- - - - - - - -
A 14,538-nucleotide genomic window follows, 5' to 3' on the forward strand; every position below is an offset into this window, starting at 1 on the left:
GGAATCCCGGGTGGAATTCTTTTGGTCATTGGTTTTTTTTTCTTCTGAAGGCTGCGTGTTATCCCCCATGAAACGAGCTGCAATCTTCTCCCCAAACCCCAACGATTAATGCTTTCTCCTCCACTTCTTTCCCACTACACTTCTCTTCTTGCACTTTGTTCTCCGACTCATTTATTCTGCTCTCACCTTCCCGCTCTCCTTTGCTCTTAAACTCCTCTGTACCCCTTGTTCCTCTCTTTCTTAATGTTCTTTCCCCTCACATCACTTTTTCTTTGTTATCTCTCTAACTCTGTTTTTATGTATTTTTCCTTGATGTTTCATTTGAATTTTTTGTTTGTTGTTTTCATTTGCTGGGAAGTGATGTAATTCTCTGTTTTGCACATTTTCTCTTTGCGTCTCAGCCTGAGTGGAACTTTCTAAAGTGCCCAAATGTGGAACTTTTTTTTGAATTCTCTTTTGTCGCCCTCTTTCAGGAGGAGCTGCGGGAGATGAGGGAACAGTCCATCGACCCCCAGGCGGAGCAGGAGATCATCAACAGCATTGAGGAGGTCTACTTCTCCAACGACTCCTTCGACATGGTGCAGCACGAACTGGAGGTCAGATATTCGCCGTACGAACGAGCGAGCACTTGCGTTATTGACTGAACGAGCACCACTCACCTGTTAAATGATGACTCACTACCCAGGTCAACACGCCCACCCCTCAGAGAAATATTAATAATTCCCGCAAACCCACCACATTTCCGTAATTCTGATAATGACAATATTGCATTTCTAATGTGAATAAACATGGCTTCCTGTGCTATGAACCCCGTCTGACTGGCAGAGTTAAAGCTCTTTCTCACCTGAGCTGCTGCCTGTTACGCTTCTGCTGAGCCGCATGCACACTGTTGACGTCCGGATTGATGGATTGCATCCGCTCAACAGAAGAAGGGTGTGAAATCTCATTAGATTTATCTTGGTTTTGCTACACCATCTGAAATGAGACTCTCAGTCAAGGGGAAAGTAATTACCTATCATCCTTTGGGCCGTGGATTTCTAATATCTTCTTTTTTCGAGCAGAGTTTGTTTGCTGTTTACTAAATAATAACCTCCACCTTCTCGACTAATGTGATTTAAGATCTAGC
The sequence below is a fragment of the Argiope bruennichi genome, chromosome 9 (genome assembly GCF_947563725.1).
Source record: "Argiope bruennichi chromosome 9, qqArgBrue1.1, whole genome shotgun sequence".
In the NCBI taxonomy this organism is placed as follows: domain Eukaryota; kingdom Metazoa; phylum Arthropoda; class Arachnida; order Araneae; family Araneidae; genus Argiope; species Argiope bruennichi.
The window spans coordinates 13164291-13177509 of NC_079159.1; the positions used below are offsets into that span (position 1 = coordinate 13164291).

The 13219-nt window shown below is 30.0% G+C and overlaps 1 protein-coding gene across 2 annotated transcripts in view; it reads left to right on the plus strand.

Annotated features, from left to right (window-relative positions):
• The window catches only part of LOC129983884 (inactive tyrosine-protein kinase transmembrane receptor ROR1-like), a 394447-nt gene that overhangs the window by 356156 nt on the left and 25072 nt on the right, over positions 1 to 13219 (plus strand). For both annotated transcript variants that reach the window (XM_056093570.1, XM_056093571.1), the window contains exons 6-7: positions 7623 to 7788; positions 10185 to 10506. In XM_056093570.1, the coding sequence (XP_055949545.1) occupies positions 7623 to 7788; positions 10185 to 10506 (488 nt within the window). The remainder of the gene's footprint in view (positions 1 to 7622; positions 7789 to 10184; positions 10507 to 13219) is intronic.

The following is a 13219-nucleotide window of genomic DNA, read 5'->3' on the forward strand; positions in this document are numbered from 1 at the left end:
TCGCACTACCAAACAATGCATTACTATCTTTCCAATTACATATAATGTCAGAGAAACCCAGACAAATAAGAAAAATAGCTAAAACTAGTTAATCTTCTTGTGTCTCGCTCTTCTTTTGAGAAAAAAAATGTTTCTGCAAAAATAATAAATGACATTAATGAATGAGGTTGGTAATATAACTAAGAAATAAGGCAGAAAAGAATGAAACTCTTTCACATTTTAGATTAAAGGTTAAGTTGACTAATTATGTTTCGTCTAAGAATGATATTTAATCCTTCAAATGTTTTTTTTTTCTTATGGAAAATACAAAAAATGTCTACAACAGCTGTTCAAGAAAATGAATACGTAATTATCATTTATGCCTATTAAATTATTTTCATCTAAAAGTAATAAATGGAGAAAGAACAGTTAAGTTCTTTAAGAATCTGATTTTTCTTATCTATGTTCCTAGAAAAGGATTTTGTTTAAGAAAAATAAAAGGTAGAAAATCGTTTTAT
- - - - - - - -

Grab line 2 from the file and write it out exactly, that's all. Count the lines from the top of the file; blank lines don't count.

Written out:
GGAATCCCGGGTGGAATTCTTTTGGTCATTGGTTTTTTTTTCTTCTGAAGGCTGCGTGTTATCCCCCATGAAACGAGCTGCAATCTTCTCCCCAAACCCCAACGATTAATGCTTTCTCCTCCACTTCTTTCCCACTACACTTCTCTTCTTGCACTTTGTTCTCCGACTCATTTATTCTGCTCTCACCTTCCCGCTCTCCTTTGCTCTTAAACTCCTCTGTACCCCTTGTTCCTCTCTTTCTTAATGTTCTTTCCCCTCACATCACTTTTTCTTTGTTATCTCTCTAACTCTGTTTTTATGTATTTTTCCTTGATGTTTCATTTGAATTTTTTGTTTGTTGTTTTCATTTGCTGGGAAGTGATGTAATTCTCTGTTTTGCACATTTTCTCTTTGCGTCTCAGCCTGAGTGGAACTTTCTAAAGTGCCCAAATGTGGAACTTTTTTTTGAATTCTCTTTTGTCGCCCTCTTTCAGGAGGAGCTGCGGGAGATGAGGGAACAGTCCATCGACCCCCAGGCGGAGCAGGAGATCATCAACAGCATTGAGGAGGTCTACTTCTCCAACGACTCCTTCGACATGGTGCAGCACGAACTGGAGGTCAGATATTCGCCGTACGAACGAGCGAGCACTTGCGTTATTGACTGAACGAGCACCACTCACCTGTTAAATGATGACTCACTACCCAGGTCAACACGCCCACCCCTCAGAGAAATATTAATAATTCCCGCAAACCCACCACATTTCCGTAATTCTGATAATGACAATATTGCATTTCTAATGTGAATAAACATGGCTTCCTGTGCTATGAACCCCGTCTGACTGGCAGAGTTAAAGCTCTTTCTCACCTGAGCTGCTGCCTGTTACGCTTCTGCTGAGCCGCATGCACACTGTTGACGTCCGGATTGATGGATTGCATCCGCTCAACAGAAGAAGGGTGTGAAATCTCATTAGATTTATCTTGGTTTTGCTACACCATCTGAAATGAGACTCTCAGTCAAGGGGAAAGTAATTACCTATCATCCTTTGGGCCGTGGATTTCTAATATCTTCTTTTTTCGAGCAGAGTTTGTTTGCTGTTTACTAAATAATAACCTCCACCTTCTCGACTAATGTGATTTAAGATCTAGC